How are the boards of funds evolving to cope with changes?”

Another notable appointment was Peter Costello, who served as Australian treasurer from 1996-2007, to the board of Qantas Super, the second largest corporate super fund.

Sometimes these independents join the main board, or in cases such as Dunne they sit on specialist sub-committees that allow the main board more time to focus on overall strategy and risk assessment. Christine Kotur, an independent consultant to boards, explains how this works. “The principal board would continue to focus on the traditional governance and fiduciary role: concentrating on the best interests of members and the sole purpose test [which ensures a superannuation fund is maintained for the purpose of providing benefits to its members on their retirement],” she says.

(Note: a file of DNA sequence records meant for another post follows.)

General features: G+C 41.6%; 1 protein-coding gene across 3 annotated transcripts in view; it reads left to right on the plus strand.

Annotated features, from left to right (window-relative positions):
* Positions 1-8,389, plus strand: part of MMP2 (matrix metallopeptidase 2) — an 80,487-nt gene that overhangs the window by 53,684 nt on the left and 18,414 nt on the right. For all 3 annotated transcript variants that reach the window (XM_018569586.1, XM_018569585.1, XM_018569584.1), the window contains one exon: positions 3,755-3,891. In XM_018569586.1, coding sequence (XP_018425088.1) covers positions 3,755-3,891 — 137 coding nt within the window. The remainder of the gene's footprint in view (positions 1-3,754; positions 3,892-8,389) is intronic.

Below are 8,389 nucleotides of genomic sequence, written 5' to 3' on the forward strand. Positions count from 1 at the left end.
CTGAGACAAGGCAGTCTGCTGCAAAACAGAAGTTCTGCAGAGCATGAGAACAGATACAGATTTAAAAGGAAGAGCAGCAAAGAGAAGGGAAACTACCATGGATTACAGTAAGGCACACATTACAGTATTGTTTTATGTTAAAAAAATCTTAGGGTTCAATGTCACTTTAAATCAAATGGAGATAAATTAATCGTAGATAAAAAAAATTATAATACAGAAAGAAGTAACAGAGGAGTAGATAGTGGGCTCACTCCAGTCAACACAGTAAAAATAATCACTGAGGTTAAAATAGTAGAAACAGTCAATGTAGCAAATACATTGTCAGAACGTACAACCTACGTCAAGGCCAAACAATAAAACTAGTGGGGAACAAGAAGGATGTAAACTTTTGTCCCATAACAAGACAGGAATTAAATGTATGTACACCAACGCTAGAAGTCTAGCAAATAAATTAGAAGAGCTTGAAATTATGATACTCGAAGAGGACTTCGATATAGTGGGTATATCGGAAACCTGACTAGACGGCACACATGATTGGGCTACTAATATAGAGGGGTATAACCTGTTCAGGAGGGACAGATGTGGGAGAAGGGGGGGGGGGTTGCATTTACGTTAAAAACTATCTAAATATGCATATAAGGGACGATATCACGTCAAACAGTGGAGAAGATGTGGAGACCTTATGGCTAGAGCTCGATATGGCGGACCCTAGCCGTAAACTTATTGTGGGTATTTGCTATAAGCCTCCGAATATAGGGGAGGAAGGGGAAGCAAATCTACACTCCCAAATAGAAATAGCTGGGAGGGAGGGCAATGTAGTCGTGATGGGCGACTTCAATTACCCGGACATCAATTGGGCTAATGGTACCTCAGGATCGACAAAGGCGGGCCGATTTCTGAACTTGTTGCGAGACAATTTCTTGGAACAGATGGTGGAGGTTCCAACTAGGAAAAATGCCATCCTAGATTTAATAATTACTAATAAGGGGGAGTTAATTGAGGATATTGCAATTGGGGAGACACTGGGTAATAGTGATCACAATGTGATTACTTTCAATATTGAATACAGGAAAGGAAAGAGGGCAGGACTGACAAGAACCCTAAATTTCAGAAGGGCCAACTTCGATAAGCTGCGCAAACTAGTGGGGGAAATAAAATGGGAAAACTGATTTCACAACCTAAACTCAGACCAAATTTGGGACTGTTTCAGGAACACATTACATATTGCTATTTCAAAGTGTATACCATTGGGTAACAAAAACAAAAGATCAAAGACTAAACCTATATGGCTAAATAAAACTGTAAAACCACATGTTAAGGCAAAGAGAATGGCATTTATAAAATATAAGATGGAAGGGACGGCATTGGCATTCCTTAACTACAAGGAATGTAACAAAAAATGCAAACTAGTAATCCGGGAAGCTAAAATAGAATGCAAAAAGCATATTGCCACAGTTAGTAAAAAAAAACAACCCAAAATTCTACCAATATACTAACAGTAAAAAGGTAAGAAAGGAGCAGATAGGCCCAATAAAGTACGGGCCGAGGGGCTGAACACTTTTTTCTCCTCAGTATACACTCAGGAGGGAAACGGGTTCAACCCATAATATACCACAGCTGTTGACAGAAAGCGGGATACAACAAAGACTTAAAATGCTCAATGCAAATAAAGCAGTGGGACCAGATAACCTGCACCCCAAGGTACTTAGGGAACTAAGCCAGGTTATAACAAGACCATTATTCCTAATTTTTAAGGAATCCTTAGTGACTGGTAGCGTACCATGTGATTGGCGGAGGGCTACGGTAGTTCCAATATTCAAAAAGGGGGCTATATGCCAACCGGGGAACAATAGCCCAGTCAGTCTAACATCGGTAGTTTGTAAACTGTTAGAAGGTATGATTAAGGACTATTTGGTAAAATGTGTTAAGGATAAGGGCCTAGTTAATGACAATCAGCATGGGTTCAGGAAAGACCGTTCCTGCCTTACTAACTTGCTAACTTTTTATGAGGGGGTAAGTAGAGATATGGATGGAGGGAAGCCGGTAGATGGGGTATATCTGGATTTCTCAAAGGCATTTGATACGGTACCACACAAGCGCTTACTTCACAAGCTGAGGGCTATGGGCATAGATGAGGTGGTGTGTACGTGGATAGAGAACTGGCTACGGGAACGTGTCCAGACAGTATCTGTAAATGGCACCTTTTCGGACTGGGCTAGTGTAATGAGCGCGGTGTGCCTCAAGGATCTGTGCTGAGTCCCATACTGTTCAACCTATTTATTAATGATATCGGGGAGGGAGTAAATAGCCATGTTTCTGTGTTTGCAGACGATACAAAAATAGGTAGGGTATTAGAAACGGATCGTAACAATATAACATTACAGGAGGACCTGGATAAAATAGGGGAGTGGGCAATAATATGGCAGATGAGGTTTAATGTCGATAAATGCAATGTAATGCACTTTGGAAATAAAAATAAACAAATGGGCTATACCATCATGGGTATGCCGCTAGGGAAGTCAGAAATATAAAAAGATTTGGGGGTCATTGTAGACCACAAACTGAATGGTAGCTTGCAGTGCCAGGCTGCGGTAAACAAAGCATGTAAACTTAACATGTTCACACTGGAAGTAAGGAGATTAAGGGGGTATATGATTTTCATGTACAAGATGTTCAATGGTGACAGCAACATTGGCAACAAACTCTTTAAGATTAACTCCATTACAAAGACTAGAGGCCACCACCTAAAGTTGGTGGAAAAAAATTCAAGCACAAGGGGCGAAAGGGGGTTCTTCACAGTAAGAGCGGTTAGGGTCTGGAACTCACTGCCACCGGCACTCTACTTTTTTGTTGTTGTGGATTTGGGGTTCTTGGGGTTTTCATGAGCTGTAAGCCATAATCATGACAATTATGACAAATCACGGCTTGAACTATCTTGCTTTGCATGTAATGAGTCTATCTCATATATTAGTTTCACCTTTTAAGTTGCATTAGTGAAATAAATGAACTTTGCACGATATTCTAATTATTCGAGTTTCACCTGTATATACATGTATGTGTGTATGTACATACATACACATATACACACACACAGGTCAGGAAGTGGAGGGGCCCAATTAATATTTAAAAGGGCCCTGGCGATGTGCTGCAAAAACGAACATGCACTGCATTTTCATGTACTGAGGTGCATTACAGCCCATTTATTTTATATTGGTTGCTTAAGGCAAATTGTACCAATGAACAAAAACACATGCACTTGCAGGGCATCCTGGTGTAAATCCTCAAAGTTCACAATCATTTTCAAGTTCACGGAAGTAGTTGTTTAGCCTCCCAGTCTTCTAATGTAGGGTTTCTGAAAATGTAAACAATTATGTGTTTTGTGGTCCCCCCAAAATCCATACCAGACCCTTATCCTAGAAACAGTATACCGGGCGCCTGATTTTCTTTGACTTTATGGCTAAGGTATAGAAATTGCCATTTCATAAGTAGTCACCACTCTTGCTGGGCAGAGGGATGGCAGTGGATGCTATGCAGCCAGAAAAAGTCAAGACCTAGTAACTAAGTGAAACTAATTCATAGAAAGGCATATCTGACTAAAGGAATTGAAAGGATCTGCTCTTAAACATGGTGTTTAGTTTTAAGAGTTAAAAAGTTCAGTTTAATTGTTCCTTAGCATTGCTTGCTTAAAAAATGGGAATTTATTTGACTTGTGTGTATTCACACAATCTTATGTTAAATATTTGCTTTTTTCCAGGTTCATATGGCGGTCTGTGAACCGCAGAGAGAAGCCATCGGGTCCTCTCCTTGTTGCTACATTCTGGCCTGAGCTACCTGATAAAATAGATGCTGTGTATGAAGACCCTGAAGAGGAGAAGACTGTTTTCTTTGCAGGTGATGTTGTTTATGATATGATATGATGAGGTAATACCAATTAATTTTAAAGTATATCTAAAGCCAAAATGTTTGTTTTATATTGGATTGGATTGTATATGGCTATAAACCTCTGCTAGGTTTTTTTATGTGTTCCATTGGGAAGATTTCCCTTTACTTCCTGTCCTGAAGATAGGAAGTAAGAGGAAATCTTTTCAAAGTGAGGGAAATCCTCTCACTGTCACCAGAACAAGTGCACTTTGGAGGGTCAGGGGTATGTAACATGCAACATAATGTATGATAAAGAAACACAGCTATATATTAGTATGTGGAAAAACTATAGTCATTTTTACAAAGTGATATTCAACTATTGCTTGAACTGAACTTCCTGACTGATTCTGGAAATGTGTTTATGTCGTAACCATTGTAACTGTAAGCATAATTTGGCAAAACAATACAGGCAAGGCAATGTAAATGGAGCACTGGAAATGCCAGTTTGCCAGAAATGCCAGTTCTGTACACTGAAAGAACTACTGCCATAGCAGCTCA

“Subsidiary boards would then focus on the ‘business’ of asset and investment management with specialist directors recruited for their skills and experience, including the capacity to identify and appoint directors to the boards of specific assets.”

Another means of ensuring internal fund management or wholly owned external assets are properly run is through a greater sophistication of reporting.

Jane Paskin, partner at the law firm Clayton Utz and an adviser to large super funds, says: “It’s for the board to decide what information they want or need. Trustees need to ask if the board has got enough information to satisfy themselves that the business they own is going to be efficiently run.”

A board will need data on how to benchmark such assets, so they know when they need capital injections and when to sell too.